Jose Reyes #7 of the New York Mets has a...

Jose Reyes #7 of the New York Mets has a laugh from the dugout against the Los Angeles Dodgers at Citi Field on Sunday, May 8, 2011 in the Queens borough of New York City.(Photo by Jim McIsaac) Credit: Photo by Jim McIsaac

Yesterday, I wanted to distinguish between two distinct if overlapping questions: 1) Should the Mets trade Jose Reyes? and 2) Should they sign Reyes to a long-term deal? Coincidentally enough, Sandy Alderson addressed the scenario we discussed - trading Reyes, then re-signing him - with Brian Costa of the Wall Sreet Journal.

To summarize: Alderson doesn't see that scenario occurring.

Neither do I. I see the Mets trading Reyes and then not seriously pursuing him over the offseason. With the ownership in flux, and with Alderson philosophically opposed to mammoth contracts, anyway, it's most likely that Reyes hits the mother lode somewhere else.

The Mets' ownership situation is offensive. There's no way to sugarcoat that. But outside of the Mets' finances, I do think there are very logical reasons to not lock up Reyes to a ginormous, nine-figure contract. To be more precise, I reject many of the arguments I have heard why the Mets should commit to Reyes:

1. "Big-market teams keep their own core guys." Sure, big-market teams have far more leeway to do so, but that doesn't mean it's always the smart play. As we always say, high-end teams may be able to "print money," but they can't print roster spots. A bad contract can hamstring the richest team. Just ask the Yankees, who are facing potential albatross deals in A.J. Burnett, Derek Jeter, Jorge Posada, Alex Rodriguez, Rafael Soriano and seem likely to extend CC Sabathia in a dangerous fashion, as well.

2.  "Who's gonna replace Reyes at shortstop?" I'm not sure that should be a particularly important question. The idea of a Reyes trade - of any trade, of course - is to strengthen the organization as a whole. If the Mets deal Reyes in return for, say, a few promising young pitchers that can help the club, then the Mets will be stronger overall. They can plug in Ruben Tejada at short. Or they can sign a different free-agent shortstop, or trade for one.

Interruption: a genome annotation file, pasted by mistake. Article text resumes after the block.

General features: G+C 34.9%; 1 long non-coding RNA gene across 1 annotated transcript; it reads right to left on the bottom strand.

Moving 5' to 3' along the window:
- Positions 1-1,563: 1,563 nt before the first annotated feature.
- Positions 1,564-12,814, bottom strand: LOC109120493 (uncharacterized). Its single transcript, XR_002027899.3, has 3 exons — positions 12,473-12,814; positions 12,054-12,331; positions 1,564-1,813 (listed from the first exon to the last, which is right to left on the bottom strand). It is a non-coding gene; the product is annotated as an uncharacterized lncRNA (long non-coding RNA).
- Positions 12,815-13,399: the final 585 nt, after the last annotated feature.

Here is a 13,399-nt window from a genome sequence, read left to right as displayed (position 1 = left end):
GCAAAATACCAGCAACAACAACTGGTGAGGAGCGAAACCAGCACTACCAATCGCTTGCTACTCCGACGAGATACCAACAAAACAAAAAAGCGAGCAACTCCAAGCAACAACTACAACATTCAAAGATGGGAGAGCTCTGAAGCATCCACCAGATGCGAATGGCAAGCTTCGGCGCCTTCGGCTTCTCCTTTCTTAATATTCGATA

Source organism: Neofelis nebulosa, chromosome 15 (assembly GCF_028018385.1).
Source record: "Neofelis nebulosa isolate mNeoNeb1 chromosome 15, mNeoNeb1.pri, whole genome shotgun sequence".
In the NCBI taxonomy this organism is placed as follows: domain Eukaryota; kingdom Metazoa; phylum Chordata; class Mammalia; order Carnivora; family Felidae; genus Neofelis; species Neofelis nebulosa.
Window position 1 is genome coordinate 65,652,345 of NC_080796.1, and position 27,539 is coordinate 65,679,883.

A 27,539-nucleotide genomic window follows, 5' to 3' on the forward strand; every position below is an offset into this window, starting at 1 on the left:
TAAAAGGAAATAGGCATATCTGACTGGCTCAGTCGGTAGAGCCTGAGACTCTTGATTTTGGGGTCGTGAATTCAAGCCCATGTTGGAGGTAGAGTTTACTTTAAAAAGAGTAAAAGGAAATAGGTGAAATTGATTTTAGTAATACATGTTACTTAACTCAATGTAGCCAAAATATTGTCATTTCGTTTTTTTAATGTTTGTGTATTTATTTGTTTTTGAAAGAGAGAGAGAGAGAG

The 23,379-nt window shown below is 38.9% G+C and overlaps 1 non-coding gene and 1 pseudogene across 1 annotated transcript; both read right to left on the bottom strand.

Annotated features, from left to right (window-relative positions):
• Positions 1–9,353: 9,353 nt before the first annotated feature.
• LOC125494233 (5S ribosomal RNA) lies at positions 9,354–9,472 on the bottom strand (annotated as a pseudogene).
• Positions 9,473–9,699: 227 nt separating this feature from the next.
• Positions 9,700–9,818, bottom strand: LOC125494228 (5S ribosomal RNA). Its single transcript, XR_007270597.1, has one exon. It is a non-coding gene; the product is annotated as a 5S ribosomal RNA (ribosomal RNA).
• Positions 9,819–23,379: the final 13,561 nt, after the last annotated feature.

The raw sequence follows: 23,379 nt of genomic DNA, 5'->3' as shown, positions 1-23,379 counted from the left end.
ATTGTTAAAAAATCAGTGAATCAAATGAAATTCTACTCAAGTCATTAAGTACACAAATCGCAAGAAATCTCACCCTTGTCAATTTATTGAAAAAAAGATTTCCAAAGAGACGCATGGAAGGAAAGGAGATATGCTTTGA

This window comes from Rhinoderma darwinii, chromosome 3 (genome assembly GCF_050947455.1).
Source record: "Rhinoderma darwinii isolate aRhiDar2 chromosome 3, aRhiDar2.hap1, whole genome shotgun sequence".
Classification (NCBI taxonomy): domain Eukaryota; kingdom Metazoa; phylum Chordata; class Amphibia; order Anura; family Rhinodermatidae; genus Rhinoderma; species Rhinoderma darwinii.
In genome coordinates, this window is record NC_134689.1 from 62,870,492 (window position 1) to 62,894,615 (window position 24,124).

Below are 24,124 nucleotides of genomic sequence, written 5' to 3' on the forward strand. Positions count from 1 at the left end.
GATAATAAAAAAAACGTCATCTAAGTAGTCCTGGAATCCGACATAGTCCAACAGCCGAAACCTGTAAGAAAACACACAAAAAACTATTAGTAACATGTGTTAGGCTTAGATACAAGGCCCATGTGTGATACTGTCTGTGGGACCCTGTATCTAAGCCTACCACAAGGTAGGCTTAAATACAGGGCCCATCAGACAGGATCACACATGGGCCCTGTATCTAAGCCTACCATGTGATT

3. "The fans will bolt if the Mets don't re-sign Reyes." They pretty much already have bolted, haven't they? If the Mets are, say, 10 games out of a playoff spot on August 1, is Reyes' presence really going to make a difference as the team plays out the string? How many people will really come to a game just to see Reyes on an otherwise lousy team?

More to the point, to steal from Brian Cashman: If you make moves in order to please the fans, particularly a move of this magnitude, you're going to wind up sitting next to them. The fans will come to see a winning team. The best way to build a winning team is to have a good process in place, and the Mets have that now, at least at the baseball-operations level.

4. "There are no questions about his health." Gosh, I can't agree with that. If Reyes plays 150 games this season, then I'll be more open to it. But right now, we're looking at a 2009 in which he played only 36 games and then a 2010 in which he played 133 games.

No, 133 games isn't terrible, but you're expecting more from a player in his prime whom you're preparing to give a nine-figure contract. And his '10 wasn't as his '06 through '08 because he took a while to get going and then struggled to fend off some aches and pains.

It's ironic. I used to defend Reyes against the mass of haters among Mets fans, and now I find myself curbing their enthusiasm. It's not that I think less of Reyes than I used to. It's just that the stakes will be higher come November.

--Have a great day.

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